Tag Archives: Consumer Product Safety Commission

Crib standards improved – drop side cribs removed from the market

Infant safety is taking a big step forward today as new Consumer Product Safety Commission (CPSC) rules take effect banning drop side cribs.  Manufacturers and stores that sell cribs can no longer make or sell drop-side cribs. That’s the biggest change with these new standards after infants died.

From 2005-2010, the CPSC recalled more than 9 million drop-side cribs. Click here to see if your crib was recalled.

The manufacturers must also make the mattress supports stronger, improve slat strength, make crib hardware more durable, and make safety testing more rigorous.

It’s the first change in 30 years to crib standards, and comes after dozens of infants died. Between January 2000 and 2010, the CPSC says 32 infants and toddlers lost their life due to drop side cribs. They either suffocated or strangled when the drop side crib detached.  In some deaths the crib detached without an adult noticing, and in other cases the consumer  tried to repair the drop side but ultimately failed.

Another 14 kids died from entrapment in a crib that could be related to a drop side. The CPSC could not tell by the provided information if the drop side was involved in the death.

Courtesy Consumer Product Safety Commission

The CPSC says drop-side cribs are not as structurally sound as a crib with four fixed side. Also, the hardware is prone to break or cause other problems. The older the crib, the more problems consumers had.

While drop side cribs will no longer be on the market, the second component of the law will not apply to December 28, 2012. This impacts child care facilities in the home or at a center, hotels, motels, and rental companies. The extension was made because the CPSC says an additional 935,000 cribs will be needed for all these facilities, and there was concern that would put a demand on the system that couldn’t be filled in time. The cost to replace all the cribs is expected to be around $467 million.

Consumer protection week – protection for high gas prices, products, and complaints

It’s Consumer Protection Week. While you may not think this means much to you, there are some changes expected this week.

First, will the government do something to protect the price of gas and will it work? There is talk they’ll tap into oil reserves as gas prices continue to climb.  GasBuddy.com shows gas prices are up 11-cents from last week.

With gas prices continuing to rise, consumers almost have no choice but to pay the higher choices. So, why not save a few bucks in the process? Try discount  warehouse stores.  They typically sell gas a few cents cheaper, or buy gas at a business like GetGo that offers you a discount on your groceries when you purchase a certain amount of gas. The savings are not that great, but you’ll at least get something for spending a ton of money to fill up your tank.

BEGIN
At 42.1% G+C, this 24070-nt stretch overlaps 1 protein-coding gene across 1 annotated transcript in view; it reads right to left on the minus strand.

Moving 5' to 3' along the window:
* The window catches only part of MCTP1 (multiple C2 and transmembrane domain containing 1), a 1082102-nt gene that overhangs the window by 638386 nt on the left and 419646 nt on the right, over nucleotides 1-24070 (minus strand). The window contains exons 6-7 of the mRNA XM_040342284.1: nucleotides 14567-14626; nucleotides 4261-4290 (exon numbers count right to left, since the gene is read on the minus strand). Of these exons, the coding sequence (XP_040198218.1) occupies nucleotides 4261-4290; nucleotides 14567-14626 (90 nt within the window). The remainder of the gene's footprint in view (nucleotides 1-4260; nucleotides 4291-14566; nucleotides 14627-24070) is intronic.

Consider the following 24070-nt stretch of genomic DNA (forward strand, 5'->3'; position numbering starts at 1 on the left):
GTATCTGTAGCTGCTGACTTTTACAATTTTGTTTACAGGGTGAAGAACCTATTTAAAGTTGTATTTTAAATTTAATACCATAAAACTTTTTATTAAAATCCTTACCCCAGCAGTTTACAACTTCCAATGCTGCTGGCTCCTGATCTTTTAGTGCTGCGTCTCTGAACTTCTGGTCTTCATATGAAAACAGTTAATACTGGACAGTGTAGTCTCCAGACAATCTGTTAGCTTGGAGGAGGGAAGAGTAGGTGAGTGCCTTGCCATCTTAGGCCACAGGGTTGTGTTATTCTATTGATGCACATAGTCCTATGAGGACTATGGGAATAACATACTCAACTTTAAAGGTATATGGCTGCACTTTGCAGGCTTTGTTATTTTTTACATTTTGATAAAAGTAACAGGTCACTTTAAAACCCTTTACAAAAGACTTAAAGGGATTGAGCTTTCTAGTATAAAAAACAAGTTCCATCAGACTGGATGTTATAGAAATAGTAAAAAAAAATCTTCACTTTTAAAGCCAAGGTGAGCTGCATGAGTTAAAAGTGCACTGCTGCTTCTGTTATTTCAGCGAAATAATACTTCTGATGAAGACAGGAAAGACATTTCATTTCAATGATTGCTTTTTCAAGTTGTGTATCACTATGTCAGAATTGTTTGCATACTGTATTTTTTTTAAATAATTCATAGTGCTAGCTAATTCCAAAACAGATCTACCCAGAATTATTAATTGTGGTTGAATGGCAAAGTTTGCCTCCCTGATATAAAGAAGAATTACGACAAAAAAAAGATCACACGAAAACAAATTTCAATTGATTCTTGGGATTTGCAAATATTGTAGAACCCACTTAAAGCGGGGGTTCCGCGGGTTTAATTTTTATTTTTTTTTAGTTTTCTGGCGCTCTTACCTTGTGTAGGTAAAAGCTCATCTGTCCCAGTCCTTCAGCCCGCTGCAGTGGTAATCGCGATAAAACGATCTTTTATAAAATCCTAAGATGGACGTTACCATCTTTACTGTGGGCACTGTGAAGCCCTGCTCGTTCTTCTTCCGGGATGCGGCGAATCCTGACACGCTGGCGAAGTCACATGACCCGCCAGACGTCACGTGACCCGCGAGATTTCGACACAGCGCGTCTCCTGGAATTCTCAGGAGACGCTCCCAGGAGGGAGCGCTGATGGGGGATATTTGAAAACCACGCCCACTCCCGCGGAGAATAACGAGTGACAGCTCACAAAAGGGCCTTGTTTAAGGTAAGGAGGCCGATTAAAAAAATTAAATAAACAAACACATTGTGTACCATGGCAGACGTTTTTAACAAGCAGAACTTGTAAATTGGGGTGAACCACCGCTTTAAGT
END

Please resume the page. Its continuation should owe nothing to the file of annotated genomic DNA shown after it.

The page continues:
The tips about checking your car usually fall on deaf ears, but I’ll remind you anyway about checking your tire pressure. It’s an important tip that can save you money and the investment is just a few minutes of your time. This is a good idea not just because gas is so costly right now, but because we’re starting to experience temperature swings as we head into spring. Temperature changes impact your tire pressure.   So, if you’re pumping on a warmer day don’t focus on the pump. Stop staring at the fact that the total sale price is increasing much faster than the gas going into your car. Instead, walk around your car and check your tire pressure.

Since it’s so tough to protect us from rising gas prices, take some steps to protect yourself.

Seal of the Consumer Product Safety Commission.

Image via Wikipedia

Also, this week the Consumer Product Safety Commission will launch its website, Saferproducts.gov, that will publicly make available complaints about products. It will be a good step to protect you from unsafe products. However, it’s not without criticism. There is concern the site will allow unverified comments to become public and in essence give anyone a forum to say what they want about a product. The CPSC has a disclaimer on its site about the comments.

The site is already taking complaints from parents or caregivers, but it should be noted those will not be used in the official CPSC database when it launches March 11th.   Right now, the CPSC is testing its internal procedures with the complaints it’s getting.  The CPSC says that doesn’t mean you shouldn’t complain, because it reviews every complaint and uses them as part of the investigation process. However, why not just wait a few more days at this point.

Finally, Consumer Protection week is about protecting your right to solve a complaint. There are agencies that can help you with your problem, or you can help yourself.  The Consumer Action Handbook is released every year with up to date contact information for different organization. It also includes sample letters so you know how to complain. There really is an art to complaining. You need to argue your point in a short and friendly manner, and the other key is targeting your complaint to the person who is in power to make a decision.  The handbook is a good guide to help you get action on your problem. The book is free. You can order one online, or download the newly released 2011 book.